Recession fears are hitting the oil market, with crude falling below $80 a barrel on Friday for the first time since January.
The good news is that the liquidation should lower prices at the gas pump, easing the crippling inflation that has hurt consumers. The bad news is that the sharp drop in oil prices is further evidence that investors are increasingly worried about the direction of the economy.
Oil fell 5.7% to $78.73 a barrel on Friday – the lowest intraday level since Jan. 11.
Investors are worried about the Federal Reserve’s campaign to rein in inflation with punitive interest rate hikes designed to slow the US economy.
“They are deliberately sending this economy into recession,” said Robert Yawger, vice president of energy futures at Mizuho Securities.
Markets are betting the Fed’s rate hikes – the latest at the start of the week – will hurt energy demand by forcing people to drive and fly less and businesses to use less energy.
“Fed rate hikes kill demand for everything, especially energy,” Yawger said.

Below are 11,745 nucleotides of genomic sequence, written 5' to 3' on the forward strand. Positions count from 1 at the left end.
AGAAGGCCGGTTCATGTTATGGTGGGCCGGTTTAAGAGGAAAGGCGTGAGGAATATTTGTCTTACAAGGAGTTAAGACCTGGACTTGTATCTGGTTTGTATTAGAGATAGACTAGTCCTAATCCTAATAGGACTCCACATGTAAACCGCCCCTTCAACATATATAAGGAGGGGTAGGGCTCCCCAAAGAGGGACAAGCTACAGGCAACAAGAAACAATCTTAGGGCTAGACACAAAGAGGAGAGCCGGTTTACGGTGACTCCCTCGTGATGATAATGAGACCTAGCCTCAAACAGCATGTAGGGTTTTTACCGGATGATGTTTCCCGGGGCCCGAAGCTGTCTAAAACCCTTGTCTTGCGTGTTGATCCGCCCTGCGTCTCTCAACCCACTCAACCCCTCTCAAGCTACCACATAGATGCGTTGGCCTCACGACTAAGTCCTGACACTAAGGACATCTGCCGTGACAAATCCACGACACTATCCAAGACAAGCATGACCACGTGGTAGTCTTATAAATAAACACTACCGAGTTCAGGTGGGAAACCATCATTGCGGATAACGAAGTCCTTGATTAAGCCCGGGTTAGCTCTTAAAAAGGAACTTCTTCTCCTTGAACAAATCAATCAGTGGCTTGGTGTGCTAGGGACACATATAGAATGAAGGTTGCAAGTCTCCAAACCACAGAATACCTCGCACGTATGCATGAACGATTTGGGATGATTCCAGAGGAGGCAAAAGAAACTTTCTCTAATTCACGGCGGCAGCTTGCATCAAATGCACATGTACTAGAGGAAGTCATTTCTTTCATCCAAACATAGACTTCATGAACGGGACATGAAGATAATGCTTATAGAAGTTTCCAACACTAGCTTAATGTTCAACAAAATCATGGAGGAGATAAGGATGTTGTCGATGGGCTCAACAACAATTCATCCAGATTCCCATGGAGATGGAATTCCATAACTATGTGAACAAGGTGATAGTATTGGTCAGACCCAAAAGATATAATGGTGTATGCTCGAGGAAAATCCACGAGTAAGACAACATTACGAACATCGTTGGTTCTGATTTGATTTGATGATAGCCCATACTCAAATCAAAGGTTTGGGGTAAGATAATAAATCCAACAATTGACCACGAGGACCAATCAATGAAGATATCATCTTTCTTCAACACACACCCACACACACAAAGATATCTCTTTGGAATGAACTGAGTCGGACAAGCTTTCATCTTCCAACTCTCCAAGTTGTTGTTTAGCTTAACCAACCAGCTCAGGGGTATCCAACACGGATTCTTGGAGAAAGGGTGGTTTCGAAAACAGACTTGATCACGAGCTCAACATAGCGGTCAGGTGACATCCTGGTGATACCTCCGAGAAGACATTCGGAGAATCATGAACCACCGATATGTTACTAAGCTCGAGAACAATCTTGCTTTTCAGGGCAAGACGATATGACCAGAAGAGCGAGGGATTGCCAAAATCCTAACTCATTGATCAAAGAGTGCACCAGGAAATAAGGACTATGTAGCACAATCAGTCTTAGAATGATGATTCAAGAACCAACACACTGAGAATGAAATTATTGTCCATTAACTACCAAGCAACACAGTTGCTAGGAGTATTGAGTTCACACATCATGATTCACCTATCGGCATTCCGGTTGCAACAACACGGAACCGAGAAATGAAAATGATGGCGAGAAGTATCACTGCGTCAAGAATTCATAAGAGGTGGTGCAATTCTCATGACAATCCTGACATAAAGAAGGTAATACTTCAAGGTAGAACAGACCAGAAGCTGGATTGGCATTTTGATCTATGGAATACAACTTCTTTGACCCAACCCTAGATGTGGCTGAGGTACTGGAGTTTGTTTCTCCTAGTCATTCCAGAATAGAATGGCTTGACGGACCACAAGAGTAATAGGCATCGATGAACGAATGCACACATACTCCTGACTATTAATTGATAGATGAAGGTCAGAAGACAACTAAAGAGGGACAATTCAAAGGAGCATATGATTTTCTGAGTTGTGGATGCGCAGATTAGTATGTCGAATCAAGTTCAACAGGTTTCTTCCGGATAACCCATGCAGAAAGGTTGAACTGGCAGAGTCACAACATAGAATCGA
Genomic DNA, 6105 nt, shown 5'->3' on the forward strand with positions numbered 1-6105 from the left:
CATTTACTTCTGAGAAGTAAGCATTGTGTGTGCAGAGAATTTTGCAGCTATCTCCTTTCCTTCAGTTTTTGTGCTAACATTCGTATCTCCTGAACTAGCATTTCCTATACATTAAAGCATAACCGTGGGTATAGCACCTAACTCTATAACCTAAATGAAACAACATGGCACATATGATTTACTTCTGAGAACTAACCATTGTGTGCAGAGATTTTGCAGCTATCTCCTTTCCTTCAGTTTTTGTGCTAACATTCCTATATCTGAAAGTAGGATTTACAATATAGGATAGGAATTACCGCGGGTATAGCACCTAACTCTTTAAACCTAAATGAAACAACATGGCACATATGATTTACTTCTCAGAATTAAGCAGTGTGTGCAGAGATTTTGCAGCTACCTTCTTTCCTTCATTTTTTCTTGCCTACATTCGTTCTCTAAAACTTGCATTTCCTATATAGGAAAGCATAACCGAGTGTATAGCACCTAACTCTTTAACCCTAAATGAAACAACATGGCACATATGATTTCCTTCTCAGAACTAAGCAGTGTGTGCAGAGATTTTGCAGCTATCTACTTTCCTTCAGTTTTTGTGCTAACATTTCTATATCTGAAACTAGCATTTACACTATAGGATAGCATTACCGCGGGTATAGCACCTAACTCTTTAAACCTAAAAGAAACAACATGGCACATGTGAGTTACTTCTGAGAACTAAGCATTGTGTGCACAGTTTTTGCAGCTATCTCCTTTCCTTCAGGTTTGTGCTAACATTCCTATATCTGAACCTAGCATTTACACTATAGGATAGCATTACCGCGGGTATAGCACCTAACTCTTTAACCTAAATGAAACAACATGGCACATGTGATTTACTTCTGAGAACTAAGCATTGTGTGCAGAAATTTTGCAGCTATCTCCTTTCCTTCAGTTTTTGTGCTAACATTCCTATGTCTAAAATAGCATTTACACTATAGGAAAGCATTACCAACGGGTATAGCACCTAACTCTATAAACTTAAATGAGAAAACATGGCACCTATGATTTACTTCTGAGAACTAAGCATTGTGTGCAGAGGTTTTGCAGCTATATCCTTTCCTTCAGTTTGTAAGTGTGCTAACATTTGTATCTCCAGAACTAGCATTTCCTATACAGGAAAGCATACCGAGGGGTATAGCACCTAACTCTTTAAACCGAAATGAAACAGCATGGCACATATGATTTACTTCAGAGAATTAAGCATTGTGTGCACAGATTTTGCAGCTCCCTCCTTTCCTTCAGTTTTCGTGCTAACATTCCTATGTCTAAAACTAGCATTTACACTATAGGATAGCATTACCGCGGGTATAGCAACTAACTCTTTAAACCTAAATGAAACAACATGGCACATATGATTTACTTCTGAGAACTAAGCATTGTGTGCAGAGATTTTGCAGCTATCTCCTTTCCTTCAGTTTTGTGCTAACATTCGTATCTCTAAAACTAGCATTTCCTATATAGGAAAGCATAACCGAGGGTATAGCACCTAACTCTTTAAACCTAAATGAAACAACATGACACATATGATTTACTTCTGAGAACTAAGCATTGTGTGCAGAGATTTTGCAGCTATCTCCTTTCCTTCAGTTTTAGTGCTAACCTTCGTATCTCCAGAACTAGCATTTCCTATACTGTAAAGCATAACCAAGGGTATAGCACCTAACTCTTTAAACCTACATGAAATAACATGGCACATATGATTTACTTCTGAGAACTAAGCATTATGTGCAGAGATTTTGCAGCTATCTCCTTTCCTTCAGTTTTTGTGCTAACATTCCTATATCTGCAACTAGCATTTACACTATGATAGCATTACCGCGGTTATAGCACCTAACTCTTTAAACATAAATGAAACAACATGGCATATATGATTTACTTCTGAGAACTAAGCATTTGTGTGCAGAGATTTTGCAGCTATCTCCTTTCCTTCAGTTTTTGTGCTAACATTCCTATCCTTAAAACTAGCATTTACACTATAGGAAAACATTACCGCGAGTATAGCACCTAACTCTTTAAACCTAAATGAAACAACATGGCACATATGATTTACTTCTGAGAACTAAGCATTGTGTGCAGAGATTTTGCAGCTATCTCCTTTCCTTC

Gasoline prices fell for 98 straight days until Wednesday, when they rose slightly. The national average for regular gasoline hit $3.69 a gallon on Friday, according to AAA. That’s well below the June 14 peak of $5.02 a gallon.
The energy market’s slide is fueled in part by the soaring US dollar, which continues to soar against rival currencies as investors rush to safe havens. This force tends to be negative for oil – which is priced in dollars – as it erodes the purchasing power of foreign buyers.
“It’s the market saying, ‘If we go into a recession, we go into the dollar and sell everything else. Oil is caught in this,” said Michael Tran, commodities and digital intelligence strategist at RBC Capital Markets.
Oil prices have now fallen about 40% since briefly eclipsing $130 a barrel in March, as investors bet the war on Ukraine would derail Russia’s oil exports. Fears over Russia’s oil supply have proven to be overblown as the country continues to send crude overseas.
The Biden administration’s unprecedented release of emergency oil from the national stockpile also helped the oil selloff.
“Without a doubt, it helped. That’s one of the reasons we’re not at $130 anymore,” Yawger said.